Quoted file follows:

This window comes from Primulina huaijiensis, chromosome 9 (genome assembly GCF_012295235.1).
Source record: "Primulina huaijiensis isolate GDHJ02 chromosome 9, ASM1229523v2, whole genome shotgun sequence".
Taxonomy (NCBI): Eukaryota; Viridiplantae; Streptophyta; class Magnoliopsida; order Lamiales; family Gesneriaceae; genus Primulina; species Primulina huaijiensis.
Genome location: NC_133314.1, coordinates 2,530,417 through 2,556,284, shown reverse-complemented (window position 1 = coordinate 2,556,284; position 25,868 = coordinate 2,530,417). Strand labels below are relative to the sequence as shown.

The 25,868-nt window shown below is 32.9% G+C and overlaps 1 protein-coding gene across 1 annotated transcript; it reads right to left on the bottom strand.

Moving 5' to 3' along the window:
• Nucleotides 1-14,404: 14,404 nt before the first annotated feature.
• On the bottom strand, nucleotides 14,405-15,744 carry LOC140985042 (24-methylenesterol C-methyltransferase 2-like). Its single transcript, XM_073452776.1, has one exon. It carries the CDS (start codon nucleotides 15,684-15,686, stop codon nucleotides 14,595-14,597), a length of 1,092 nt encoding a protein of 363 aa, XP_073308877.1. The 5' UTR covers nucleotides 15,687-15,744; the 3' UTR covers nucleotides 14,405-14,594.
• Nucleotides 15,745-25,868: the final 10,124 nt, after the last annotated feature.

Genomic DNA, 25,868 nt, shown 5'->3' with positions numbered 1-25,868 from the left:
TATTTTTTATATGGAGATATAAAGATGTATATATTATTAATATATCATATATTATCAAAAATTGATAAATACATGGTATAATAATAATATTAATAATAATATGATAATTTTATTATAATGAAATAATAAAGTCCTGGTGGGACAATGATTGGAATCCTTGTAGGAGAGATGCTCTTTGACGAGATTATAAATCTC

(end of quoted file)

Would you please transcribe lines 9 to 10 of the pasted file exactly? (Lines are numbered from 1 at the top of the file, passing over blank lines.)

• Nucleotides 15,745-25,868: the final 10,124 nt, after the last annotated feature.

Genomic DNA, 25,868 nt, shown 5'->3' with positions numbered 1-25,868 from the left: